Tuesday, June 14, 2011

6/14/11 Report - Salvage and Search Lease Areas & More

Treasure Coast Beach This Morning.

I'm often asked where you can detect in the water and where you can't. That should be an easy question to answer, but it isn't.

Below is the information that I have on that. I hope it helps.

Here are the center points of the salvage leases that I have.

Cabin Wreck North 27.49.8 West 80.25.55
Anchor Wreck North 27.48.2 West 80.24.70
Corrigans North 27.46.2 West 80.22.67
Rio Mar North 27.38.3 West 80.20.90
Sandy Point North 27.35.8 West 80.19.65
Nieves North 27.25.3 West 80.16.50
Power Plant North 27.21.2 West 80.13.65

The leased areas include the area defined by a radius of 3000 yards out from the center point. That means an area of around 3.2 miles across (diameter).

I've posted this information before, but I get asked so often that I thought I would post it again.

My 9/20/2010 and 9/23/2010 posts provide maps showing most, but not all of the leased areas.

I'm sorry I don't have it all, and I can't guarantee that what I do have is accurate or up-to-date. It isn't easy to get this information. I haven't found where it is published by official sources. I think it should be public information and easily accessible to the citizens of the state for whom those cultural and historic resources are being protected.

If anyone can provide complete, accurate, up-to-date maps of lease areas I'd be happy to post them so people will know where they aren't allowed to detect.

I can tell you from personal observation that a some of those leased areas haven't been actively worked for quite some time.

The survey has concluded and the results are in. Most people who travel to metal detect, travel by car. That isn't in the least surprising. It does make the information that I've provided lately concerning crime at the beach accesses important.

I'm a little surprised by how many people take their detectors on planes and boats. And I am surprised that as many people take detectors on boats as planes.

I suspect that before airport security became so tough, it was more common to take detectors on planes.

I remember in the eighties and nineties before airport security was as tight as it is today, I would take my detector as carry-on and when I went through security, they didn't have the slightest idea what the detector was but they passed me through without any trouble. That wouldn't happen so easily these days. I don't think I would try to take my detector as carry-on these days.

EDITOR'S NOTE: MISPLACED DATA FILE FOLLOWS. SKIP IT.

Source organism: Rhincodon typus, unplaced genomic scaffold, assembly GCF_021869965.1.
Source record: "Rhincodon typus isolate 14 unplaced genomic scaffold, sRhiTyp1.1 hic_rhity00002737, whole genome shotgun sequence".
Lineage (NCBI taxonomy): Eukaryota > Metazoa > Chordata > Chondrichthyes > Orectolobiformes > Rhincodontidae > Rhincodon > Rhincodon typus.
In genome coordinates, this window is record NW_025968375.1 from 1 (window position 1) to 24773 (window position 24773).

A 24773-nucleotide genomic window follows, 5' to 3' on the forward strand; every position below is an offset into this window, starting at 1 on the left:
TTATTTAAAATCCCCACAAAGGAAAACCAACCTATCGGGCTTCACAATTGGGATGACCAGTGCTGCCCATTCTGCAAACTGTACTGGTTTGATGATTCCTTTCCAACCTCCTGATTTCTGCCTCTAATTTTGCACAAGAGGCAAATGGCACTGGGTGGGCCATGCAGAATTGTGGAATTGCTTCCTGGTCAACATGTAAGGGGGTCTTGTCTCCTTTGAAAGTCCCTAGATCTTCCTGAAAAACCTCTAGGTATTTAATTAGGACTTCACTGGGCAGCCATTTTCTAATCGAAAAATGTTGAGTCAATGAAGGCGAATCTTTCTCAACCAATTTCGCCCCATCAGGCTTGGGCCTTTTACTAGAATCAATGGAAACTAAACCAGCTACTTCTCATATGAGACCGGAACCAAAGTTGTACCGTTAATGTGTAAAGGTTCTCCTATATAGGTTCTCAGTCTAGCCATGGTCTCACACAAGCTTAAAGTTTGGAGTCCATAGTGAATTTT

I'd like to hear any tips or experiences from those of you who take your detector on either planes or cruise ships.

Don't forget to check out the new site on my Treasure Links List. And you mightalso want to take a look at the old posts containing the lease area maps.

And don't forget you can use the blog search box to find information in old posts.

Treasure Coast Beach Forecast and Conditions

Beach conditions on the Treasure Coast are not only very poor for finding cobs, but also poor for finding iron artifacts or anything old now.

We are really in summer now. It is hot and the surf has calmed down. Nothing but sand everywhere.

Well, not quite nothing. There are some shells and light materials. But not much good.

Shell Pile Found This Morning.

The shell piles were few and far between but there were a few. I found some fossils in shell piles like this one.

I also detected around the shell piles without much luck. Just a few worthless pieces of metal.

The wind is out of the west. That is why the surf is so smooth.

The forecast says the surf will remain calm for the nest week. You might either want to hunt tourist beaches or take a dip. That is one reason I posted the lease area information again today. The surf is nice and calm.

One thing I often tell people is that if they don't know if they can detect on a certain beach, ask. If there is a life guard, they will be able to tell you what you can and can't do. In some cases, you might want to call government officials. The people in Parks and Recreation will be able to tell you.

A lot, if not all, state and national parks do not permit detecting. Again, if in doubt, ask.

Happy hunting,